The Deep Discount Strategy is a value investing approach to buying select stocks at a price below their fair value. I recently wrote an article detailing how to use this strategy to set a price target to buy Apple (AAPL) at significantly less than its fair value.
As stated in that article, Apple meets all of the criteria for a high quality company that is both high in growth potential and predictable. These are traits that suit the Deep Discount Strategy well. I went through a detailed process to calculate my estimate of the current fair value for Apple and arrived at a price of $978.88 per share. This is based on an expected EPS growth rate over the next five years of 20% and a future PE ratio of 18.6.
Calculation of the fair value is only half of the battle. The discount portion of the strategy involves attempting to purchase the stock at a price much lower than its value. I used a discount rate of 50% to arrive at a purchase price target of $489.44. This target was met with much criticism from readers of the article however, primarily on the basis that it was too low. It was felt by many that the chance of Apple reaching that price level again anytime in the near future was so remote that would-be investors would never have the opportunity to purchase the stock, or would be sitting in cash for so long waiting that the potential returns would be diminished.
First, let's revisit the reason for choosing such a large discount. The fair value of $978.88 is based on a variety of inputs, many of which are estimates of future performance. As no-one can predict the future, there is a certain degree of uncertainty in the calculation. By purchasing at a discount, we in effect are applying a safety factor to our calculation. With a 50% margin of error, we can be quite off the mark in our inputs to the fair value calculation and still be in a position to make a substantial profit (or at least minimize our chances to lose money).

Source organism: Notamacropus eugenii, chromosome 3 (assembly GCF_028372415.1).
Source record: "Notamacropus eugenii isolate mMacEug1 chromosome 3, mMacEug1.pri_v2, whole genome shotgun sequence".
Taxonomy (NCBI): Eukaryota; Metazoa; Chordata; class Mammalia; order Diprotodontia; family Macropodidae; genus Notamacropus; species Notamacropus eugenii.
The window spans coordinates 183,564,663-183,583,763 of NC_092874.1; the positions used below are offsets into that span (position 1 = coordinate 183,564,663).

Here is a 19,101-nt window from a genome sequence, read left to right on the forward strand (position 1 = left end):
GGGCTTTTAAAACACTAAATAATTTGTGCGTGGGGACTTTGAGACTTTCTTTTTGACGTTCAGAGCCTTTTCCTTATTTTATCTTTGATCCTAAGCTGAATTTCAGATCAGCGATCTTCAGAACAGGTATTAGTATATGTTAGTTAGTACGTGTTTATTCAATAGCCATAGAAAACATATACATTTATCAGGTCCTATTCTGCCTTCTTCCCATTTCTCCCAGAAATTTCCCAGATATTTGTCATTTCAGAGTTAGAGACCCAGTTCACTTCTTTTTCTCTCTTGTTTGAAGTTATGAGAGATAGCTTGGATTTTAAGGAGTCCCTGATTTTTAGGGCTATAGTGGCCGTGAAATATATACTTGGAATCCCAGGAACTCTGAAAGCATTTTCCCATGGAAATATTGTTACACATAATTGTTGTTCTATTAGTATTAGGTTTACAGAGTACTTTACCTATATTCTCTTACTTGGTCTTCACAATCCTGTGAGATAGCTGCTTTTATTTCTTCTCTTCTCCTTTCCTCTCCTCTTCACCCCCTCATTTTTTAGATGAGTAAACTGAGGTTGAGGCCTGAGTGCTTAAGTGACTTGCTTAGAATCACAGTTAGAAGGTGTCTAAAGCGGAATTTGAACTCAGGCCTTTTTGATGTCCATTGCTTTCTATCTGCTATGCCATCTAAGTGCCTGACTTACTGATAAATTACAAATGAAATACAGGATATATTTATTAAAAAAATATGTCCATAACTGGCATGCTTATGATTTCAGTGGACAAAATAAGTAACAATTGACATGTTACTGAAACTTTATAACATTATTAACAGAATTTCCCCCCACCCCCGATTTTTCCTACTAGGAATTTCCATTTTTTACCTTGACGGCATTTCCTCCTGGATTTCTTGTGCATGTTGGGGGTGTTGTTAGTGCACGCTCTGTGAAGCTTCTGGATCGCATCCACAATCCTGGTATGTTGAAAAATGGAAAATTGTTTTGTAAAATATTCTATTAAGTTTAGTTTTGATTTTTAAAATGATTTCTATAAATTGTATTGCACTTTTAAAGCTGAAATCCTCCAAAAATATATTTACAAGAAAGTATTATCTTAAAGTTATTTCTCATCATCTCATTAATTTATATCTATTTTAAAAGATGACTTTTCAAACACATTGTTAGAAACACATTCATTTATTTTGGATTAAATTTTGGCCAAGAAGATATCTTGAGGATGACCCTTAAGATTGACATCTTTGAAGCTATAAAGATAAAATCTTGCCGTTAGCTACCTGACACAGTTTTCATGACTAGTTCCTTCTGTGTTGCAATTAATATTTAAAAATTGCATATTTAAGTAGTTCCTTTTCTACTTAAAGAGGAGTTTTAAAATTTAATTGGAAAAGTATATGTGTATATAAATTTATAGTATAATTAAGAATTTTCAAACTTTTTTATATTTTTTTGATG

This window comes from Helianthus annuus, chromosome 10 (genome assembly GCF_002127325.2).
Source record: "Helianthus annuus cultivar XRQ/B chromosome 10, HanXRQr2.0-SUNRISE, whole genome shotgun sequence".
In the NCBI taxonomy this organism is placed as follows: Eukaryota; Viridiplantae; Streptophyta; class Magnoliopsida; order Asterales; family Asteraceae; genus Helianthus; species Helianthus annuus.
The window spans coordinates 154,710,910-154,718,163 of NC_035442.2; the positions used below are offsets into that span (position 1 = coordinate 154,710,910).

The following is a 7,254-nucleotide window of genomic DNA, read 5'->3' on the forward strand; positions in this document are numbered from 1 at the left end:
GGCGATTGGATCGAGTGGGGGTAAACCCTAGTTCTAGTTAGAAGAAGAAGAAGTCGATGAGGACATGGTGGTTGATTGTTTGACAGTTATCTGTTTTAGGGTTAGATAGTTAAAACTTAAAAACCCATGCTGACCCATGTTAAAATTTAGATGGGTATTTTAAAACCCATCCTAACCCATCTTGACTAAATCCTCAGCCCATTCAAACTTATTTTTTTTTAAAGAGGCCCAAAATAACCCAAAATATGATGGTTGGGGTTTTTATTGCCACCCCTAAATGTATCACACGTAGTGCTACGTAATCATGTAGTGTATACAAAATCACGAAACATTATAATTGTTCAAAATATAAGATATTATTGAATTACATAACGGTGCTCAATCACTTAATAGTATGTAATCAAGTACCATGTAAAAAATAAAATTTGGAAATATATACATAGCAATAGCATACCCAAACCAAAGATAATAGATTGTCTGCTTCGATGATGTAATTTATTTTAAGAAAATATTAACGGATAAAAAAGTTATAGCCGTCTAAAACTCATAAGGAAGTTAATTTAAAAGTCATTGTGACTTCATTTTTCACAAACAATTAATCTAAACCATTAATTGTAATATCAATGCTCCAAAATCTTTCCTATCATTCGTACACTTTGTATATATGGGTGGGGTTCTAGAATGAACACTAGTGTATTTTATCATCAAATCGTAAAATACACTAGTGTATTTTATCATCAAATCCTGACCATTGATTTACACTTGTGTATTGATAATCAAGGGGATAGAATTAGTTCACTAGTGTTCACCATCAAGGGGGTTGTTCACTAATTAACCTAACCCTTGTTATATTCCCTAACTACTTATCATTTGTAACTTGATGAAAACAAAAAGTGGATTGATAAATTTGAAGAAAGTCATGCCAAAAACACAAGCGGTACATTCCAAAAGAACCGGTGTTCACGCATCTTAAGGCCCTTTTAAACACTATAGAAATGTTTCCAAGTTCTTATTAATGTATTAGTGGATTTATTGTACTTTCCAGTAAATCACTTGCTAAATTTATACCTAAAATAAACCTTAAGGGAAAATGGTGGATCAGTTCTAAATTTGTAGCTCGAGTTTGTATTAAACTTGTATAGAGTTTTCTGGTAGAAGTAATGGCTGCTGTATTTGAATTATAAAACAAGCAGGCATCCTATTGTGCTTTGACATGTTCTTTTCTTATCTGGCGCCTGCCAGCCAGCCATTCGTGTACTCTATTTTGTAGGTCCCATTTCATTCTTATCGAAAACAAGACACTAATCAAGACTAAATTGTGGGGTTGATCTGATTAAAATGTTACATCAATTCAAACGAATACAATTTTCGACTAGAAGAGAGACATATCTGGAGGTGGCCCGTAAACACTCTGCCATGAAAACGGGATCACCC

An Alternative Approach
What about an entry strategy where a certain margin of safety could still be maintained, but was flexible enough to allow entry at price levels that were more likely to be seen in the near future?
One Seeking Alpha reader, "ubeenfranked," suggested a potential solution. I have used his idea as the basis for a more aggressive approach, but modified it slightly to suit my own preferences.
Instead of only purchasing at a fixed discount level, we instead scale into the position based on how deeply discounted below fair value the stock currently is. I've chosen to quantify this modified strategy as follows:
- We allocate a fixed amount of capital to each security we intend to purchase. For purposes of this example, we will assume that we have $100,000 to invest in Apple.
- 25% is the minimum discount below fair value that we will purchase a stock that meets the eligibility criteria outlined in the original article. A 25% discount below Apple's current fair value is $734.16.
- We will target to be fully invested with all of our allocated capital at a discount of 70% below fair value. A 70% discount to Apple's current fair value represents a price of $293.66.
- We will scale into the position linearly, with 10% of allocated capital invested when the stock is at a 25% discount, and 100% of allocated capital when the stock is trading at a 70% discount.